Trade Secrets’ Registration
The trade secrets legislation requires, from the person lawfully in control of the information, the adoption of measures to keep it secret, implying the identification of its subject-matter, the individuals who participated in its creation, custody, commercialization and its legal defense were infringed by third parties. The implementation of such an active protection system requires from the company to take a look back to its trade secrets portfolio in order to define the relevant categories of information which are susceptible of protection, and the specific measures to be adopted.
ABG Intellectual Property has a deep knowledge of the issues involved in the protection of Trade Secrets, having been involved in the development of the Spanish Trade Secrets Law. We support and advice our clients to solve the following problems:
a) Identifying, within the framework of new projects, the relevant categories of confidential information to be protected, the level of protection chosen and the access policy.
b) Identifying, retrospectively, the rest of business information eligible for protection under the trade secrets system controlled by the company.
c) Registering confidential information through notarial deeds, deposits at the Intellectual Property Registry and time stamping services, in order to establish ownership, contents, scope and date of creation.
The absence of a company trade secrets protection program and, in particular, a trade secrets registration system, entails the following risks for the company and its management team:
(i) Loss of business opportunities. There is a risk of not adequately protecting data, processes, formulas, substances, etc. that could be the starting point of inventions, creations, production methods or promising information for the core business. Consequently, the company will be jeopardizing, without being aware of it, its secrecy and facilitating its disclosure and, therefore, the loss of the competitive advantage conferred by its use without the competitors´ knowledge.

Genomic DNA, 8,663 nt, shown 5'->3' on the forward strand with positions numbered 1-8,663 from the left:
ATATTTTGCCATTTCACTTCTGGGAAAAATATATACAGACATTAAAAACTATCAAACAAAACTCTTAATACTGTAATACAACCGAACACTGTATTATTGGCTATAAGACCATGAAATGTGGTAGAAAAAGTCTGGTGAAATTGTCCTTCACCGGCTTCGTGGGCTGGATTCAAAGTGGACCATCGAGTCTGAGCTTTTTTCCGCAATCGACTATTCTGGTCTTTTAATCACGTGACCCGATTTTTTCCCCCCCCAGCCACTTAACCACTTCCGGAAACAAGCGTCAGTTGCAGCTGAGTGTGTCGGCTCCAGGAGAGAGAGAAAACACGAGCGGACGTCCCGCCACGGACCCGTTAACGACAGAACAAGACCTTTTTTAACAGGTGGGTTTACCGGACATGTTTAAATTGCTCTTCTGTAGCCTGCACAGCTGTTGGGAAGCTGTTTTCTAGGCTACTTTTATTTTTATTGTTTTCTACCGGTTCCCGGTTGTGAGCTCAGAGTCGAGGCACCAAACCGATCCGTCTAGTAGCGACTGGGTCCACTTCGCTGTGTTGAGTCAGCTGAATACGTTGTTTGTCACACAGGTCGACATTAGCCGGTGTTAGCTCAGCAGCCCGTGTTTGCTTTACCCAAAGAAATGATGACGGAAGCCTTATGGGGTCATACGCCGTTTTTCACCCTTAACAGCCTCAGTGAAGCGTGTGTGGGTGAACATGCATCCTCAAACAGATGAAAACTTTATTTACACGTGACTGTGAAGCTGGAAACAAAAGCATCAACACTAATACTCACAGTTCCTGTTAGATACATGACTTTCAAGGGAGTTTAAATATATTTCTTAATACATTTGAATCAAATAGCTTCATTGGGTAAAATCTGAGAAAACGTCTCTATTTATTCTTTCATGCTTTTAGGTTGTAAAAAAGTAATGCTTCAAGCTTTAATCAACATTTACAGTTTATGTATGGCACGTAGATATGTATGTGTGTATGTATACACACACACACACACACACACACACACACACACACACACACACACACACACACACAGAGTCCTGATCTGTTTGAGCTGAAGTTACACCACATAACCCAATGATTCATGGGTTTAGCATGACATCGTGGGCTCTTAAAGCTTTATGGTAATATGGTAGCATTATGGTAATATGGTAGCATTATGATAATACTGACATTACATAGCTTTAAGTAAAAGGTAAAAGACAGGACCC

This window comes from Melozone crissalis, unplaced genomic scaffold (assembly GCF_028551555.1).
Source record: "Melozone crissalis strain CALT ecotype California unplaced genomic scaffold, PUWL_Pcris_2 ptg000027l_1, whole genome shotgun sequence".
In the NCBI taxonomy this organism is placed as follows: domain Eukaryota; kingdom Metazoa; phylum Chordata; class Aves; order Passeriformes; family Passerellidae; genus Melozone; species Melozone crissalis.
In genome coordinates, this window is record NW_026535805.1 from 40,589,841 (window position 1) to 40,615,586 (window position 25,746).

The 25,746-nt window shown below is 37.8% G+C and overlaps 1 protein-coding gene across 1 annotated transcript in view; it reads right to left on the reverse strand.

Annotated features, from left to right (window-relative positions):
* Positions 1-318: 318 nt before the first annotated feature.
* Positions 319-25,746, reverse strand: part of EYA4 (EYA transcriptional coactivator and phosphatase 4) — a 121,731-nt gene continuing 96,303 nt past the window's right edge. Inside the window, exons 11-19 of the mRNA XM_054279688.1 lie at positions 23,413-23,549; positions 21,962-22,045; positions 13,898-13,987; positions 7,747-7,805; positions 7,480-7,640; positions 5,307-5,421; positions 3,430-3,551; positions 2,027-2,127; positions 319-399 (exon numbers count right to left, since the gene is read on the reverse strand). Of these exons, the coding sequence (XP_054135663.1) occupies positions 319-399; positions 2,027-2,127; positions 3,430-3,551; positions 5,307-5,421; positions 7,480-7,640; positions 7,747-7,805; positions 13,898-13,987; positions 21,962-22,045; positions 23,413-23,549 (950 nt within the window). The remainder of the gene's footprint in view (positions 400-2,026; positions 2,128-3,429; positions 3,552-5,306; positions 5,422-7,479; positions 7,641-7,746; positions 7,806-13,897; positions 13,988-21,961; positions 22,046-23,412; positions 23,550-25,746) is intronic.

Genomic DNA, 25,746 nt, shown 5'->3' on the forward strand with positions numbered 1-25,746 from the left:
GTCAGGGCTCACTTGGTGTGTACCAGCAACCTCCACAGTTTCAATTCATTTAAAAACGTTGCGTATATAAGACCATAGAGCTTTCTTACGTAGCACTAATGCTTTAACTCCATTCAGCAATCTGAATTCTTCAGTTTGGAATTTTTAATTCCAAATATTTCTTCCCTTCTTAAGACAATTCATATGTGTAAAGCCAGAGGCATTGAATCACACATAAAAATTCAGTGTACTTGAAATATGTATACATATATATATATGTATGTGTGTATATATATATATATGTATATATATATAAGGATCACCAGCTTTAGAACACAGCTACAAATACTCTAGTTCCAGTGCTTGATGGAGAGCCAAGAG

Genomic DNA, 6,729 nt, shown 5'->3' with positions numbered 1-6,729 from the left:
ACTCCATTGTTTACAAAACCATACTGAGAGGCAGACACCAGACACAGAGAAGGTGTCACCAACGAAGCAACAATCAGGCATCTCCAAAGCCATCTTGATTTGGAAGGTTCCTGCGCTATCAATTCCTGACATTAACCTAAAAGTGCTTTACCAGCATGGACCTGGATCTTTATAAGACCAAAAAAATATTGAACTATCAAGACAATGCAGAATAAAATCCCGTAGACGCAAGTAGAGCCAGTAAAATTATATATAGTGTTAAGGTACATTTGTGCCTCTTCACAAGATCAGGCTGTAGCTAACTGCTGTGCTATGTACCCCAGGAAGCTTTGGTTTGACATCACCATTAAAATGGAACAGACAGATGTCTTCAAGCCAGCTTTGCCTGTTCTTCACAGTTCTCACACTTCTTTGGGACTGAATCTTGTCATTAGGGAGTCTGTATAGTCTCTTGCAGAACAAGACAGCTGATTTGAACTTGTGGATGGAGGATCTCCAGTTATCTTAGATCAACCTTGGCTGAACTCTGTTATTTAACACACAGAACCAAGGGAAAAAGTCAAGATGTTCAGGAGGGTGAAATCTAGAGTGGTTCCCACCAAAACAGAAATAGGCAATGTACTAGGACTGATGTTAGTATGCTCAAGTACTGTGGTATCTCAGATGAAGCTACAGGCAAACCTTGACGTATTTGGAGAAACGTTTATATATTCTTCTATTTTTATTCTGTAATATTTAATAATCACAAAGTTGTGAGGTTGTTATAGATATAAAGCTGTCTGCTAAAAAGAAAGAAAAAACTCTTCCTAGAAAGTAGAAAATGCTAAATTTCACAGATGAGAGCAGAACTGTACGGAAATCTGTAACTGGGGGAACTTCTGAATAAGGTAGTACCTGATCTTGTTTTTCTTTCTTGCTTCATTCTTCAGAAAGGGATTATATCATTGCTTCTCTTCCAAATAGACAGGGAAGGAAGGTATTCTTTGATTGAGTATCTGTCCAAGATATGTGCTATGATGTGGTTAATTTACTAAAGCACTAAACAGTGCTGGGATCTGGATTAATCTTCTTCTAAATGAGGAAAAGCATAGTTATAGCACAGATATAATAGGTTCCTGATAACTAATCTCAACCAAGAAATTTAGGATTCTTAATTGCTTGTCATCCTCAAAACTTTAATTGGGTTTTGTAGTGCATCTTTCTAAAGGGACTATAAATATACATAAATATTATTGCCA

(ii) No detection of unlawful acts of acquisition, use or disclosure of trade secrets. The absence of a registration system identifying the employees and suppliers in charge of the custody of the confidential information and the specific functions allocated to them may cause evidentiary problems in the event of unauthorized acquisition, use or disclosure of the information (acquisition or disclosure of confidential information by employees by means of digital storage devices; unaware disclosure of trade secrets during meetings with potential customers or suppliers, access to trade secrets by competitors through technological means, etc.).
(iii) Infringement of third parties rights. In the absence of a reliable registration system and the adoption of reasonable measures to preserve trade secrets, if they consist of an invention which meets the patentability requirements and they are acquired –without the consent of the trade secret holder-, by third parties who later decide to protect them under the patent system, thus obtaining an exclusive right– it is possible that the original holder of the trade secret is not in a position to probe the prior use. Therefore, the legitimate holder of the trade secret could be harmed on two ways: on the one hand, it could be deprived of confidential information and; on the other hand, it could also be sued for infringement of a patent granted to the third party who illegitimately acquired the invention from legitimate owner and then protected it under the patent system.
(iv) Civil liability. The infringement of trade secrets may result in three types of civil liability: (i) liability as a result of an intentional act, (ii) negligent act and even (iii) good faith liability for taking advantage of a trade secret violation.
(v) Criminal liability. Since the Spanish Criminal Code reform of 2015, the liability of legal entities for criminal offences against intellectual property, the market and consumers and private corruption is expressly established. Therefore, the non-adoption of reasonable measures to protect trade secrets by a legal entity could prevent it from accessing to the benefit of exemption of criminal liability in those cases where an offence is committed within the company with the aim of seizure, dissemination, disclosure or transfer of a third party’s trade secret.